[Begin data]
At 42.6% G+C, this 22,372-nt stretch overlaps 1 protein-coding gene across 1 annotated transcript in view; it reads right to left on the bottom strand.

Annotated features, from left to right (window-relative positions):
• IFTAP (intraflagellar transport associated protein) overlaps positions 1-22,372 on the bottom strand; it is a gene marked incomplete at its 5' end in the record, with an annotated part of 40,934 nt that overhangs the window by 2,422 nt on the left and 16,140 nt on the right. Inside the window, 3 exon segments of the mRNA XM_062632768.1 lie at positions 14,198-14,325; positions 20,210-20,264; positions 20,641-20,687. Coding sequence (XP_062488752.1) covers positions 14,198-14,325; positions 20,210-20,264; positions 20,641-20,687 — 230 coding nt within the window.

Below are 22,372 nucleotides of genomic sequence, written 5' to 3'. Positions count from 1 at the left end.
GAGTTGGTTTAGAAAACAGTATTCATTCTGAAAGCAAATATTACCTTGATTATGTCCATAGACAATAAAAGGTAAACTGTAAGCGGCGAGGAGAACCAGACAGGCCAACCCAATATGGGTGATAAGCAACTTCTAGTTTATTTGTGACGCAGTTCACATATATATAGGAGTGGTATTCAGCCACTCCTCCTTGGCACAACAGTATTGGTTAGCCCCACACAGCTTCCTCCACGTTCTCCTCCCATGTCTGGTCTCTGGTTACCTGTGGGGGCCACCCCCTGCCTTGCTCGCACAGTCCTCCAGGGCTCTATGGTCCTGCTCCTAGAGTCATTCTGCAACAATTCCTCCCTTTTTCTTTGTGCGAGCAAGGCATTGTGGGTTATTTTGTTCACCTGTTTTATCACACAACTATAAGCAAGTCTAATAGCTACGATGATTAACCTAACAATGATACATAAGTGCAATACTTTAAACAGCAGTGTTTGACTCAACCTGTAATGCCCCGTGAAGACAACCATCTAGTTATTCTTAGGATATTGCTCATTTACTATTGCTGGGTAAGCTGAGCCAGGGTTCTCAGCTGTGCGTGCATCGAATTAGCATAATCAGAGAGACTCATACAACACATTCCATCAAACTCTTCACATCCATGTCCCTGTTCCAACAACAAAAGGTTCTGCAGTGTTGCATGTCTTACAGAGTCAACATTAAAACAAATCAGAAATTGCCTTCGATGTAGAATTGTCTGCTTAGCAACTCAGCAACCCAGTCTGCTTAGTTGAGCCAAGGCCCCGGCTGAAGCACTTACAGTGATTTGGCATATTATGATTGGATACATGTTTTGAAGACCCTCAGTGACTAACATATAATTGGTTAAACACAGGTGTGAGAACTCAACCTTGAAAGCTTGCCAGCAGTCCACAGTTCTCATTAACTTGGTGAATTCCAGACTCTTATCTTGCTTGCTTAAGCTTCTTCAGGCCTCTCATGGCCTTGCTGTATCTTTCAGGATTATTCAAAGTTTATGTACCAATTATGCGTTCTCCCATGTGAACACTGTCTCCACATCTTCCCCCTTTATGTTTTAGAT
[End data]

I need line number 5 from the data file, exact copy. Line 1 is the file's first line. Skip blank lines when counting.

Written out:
GAGTTGGTTTAGAAAACAGTATTCATTCTGAAAGCAAATATTACCTTGATTATGTCCATAGACAATAAAAGGTAAACTGTAAGCGGCGAGGAGAACCAGACAGGCCAACCCAATATGGGTGATAAGCAACTTCTAGTTTATTTGTGACGCAGTTCACATATATATAGGAGTGGTATTCAGCCACTCCTCCTTGGCACAACAGTATTGGTTAGCCCCACACAGCTTCCTCCACGTTCTCCTCCCATGTCTGGTCTCTGGTTACCTGTGGGGGCCACCCCCTGCCTTGCTCGCACAGTCCTCCAGGGCTCTATGGTCCTGCTCCTAGAGTCATTCTGCAACAATTCCTCCCTTTTTCTTTGTGCGAGCAAGGCATTGTGGGTTATTTTGTTCACCTGTTTTATCACACAACTATAAGCAAGTCTAATAGCTACGATGATTAACCTAACAATGATACATAAGTGCAATACTTTAAACAGCAGTGTTTGACTCAACCTGTAATGCCCCGTGAAGACAACCATCTAGTTATTCTTAGGATATTGCTCATTTACTATTGCTGGGTAAGCTGAGCCAGGGTTCTCAGCTGTGCGTGCATCGAATTAGCATAATCAGAGAGACTCATACAACACATTCCATCAAACTCTTCACATCCATGTCCCTGTTCCAACAACAAAAGGTTCTGCAGTGTTGCATGTCTTACAGAGTCAACATTAAAACAAATCAGAAATTGCCTTCGATGTAGAATTGTCTGCTTAGCAACTCAGCAACCCAGTCTGCTTAGTTGAGCCAAGGCCCCGGCTGAAGCACTTACAGTGATTTGGCATATTATGATTGGATACATGTTTTGAAGACCCTCAGTGACTAACATATAATTGGTTAAACACAGGTGTGAGAACTCAACCTTGAAAGCTTGCCAGCAGTCCACAGTTCTCATTAACTTGGTGAATTCCAGACTCTTATCTTGCTTGCTTAAGCTTCTTCAGGCCTCTCATGGCCTTGCTGTATCTTTCAGGATTATTCAAAGTTTATGTACCAATTATGCGTTCTCCCATGTGAACACTGTCTCCACATCTTCCCCCTTTATGTTTTAGAT